The digital revolution has made comic book publishing a thing of the past. See and learn how virtual computer technology will revolutionize this field and allow every artist to have their fifteen minutes of fame.

Sunday, September 03, 2006


Jeff Soto really needs no introduction here, He has quickly become a giant force in this hard to label new art movement. With a blend of Graffiti, cartoons, robots, cacti, and illustrative know-how, his work has gained a broad audience that is sure to only grow in the future. Jeff is a personal inspiration to me as one of my contemporaries, so it’s really an honor for me to welcome him to our Art Dorks Community.

What would you say the percentage of the work you do is commercial and how much is personal or for galleries these days?

First, thanks Chris for the nice intro and for welcoming me to the Art Dorks. My friend Maxx always calls me an art nerd, which I guess is about the same as an art dork. I should get his ass in here too, he’s an Art Dork for sure. Anyways- the question- My goal has always been to do more gallery work and slowly phase out the illustration portion of what I do.

But so far this year I’ve been doing mostly commercial work; the jobs keep on coming in and I keep on accepting them. I usually don’t like illustration too much but this year I’ve actually had a lot of fun projects where the Art Directors just let me do my own thing pretty much. So this year so far it’s been like 95% commercial work. Usually it’s like 50%.

Are you still doing installations?

The last big installation I did was about a year ago. It was so time consuming and I put so much effort into it, but it was worth it. I’ll be working on more small pieces and doing more installation work in the future.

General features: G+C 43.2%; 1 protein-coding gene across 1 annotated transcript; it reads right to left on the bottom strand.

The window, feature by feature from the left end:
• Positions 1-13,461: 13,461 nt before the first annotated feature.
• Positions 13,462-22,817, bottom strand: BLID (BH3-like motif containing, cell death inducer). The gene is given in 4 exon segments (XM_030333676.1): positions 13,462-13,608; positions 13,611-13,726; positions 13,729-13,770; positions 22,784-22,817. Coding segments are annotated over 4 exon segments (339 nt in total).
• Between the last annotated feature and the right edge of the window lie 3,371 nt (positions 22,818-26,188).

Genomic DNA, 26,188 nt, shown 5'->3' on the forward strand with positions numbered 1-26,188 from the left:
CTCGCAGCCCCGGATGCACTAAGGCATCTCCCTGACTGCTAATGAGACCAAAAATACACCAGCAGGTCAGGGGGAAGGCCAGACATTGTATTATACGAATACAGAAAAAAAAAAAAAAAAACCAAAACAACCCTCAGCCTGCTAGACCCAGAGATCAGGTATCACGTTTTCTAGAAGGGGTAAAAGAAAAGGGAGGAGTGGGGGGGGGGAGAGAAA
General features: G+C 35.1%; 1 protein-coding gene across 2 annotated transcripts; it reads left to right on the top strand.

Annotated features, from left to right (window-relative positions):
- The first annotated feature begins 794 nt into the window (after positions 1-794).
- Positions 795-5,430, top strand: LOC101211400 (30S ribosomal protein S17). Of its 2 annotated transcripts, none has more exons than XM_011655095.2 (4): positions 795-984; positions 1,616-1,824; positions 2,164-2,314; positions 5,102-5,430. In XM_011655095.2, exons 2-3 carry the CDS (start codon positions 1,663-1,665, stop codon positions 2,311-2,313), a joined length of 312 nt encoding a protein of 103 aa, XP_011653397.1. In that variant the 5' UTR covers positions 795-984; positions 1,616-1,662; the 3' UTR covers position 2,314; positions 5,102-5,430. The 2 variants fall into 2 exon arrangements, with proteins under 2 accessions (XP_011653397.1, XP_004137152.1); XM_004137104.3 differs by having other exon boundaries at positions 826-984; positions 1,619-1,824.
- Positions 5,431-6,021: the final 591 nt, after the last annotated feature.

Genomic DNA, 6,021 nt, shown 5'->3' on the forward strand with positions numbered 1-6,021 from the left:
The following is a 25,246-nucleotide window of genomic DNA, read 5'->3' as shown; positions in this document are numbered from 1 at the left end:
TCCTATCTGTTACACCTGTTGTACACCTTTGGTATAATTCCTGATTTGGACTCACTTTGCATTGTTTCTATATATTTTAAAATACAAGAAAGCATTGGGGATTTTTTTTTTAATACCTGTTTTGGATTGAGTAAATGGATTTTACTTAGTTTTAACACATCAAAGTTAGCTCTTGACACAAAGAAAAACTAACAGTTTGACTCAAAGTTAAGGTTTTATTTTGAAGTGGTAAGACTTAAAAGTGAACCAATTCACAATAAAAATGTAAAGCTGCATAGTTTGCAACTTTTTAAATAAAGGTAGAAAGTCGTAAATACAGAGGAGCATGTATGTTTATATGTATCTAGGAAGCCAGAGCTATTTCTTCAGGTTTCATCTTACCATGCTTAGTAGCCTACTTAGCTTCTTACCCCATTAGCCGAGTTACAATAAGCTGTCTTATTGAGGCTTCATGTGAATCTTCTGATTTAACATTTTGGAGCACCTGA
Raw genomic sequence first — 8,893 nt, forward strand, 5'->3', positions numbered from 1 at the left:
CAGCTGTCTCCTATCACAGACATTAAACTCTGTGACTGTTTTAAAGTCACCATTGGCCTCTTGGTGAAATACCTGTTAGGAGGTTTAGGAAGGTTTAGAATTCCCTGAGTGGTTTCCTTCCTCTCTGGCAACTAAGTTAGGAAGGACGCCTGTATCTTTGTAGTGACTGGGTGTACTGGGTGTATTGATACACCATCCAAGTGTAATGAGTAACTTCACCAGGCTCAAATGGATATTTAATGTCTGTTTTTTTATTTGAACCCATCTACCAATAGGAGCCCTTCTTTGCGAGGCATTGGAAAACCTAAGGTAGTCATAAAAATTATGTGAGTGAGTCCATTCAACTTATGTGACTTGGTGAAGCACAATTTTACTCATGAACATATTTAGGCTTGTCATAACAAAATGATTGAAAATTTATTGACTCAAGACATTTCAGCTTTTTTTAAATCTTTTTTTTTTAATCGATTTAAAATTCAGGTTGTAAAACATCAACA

How long before you got out of school did you start showing? How did you hook up your first show?

When I was in high school I decided I’d like to do something in the arts so I got a book that talked about different avenues you could take as an artist. When I graduated I wasn’t really sure what I wanted to do but I liked to paint and draw so I started trying to show in galleries.

I took photos of my artwork, and this was all high school work by the way, and sent them to galleries in Southern California. I never heard anything back for the most part, but I kept trying. I was in a group show about a year after high school at a small local gallery/coffee shop.

That was the first time I’d shown in a real gallery setting. After that I took part in a few local group shows, which were almost always at coffee shops. So I guess I started showing in 1994 a year after I finished high school. My first solo show came much later in 2001. I was a student at Art Center and I went to talk to Marsea Goldberg at New Image Art Gallery.

Somehow I played my cards right that day and Marsea said she’d take a look at my work. Luckily she liked what I was doing and put me in a show called “Paintaholics”, where my work went over pretty well. This led to my first show, “Potato Stamp Dreams” in Sept. 2001. I worked as hard as I’ve ever worked to finish enough good work for that show.



Post a Comment

<< Home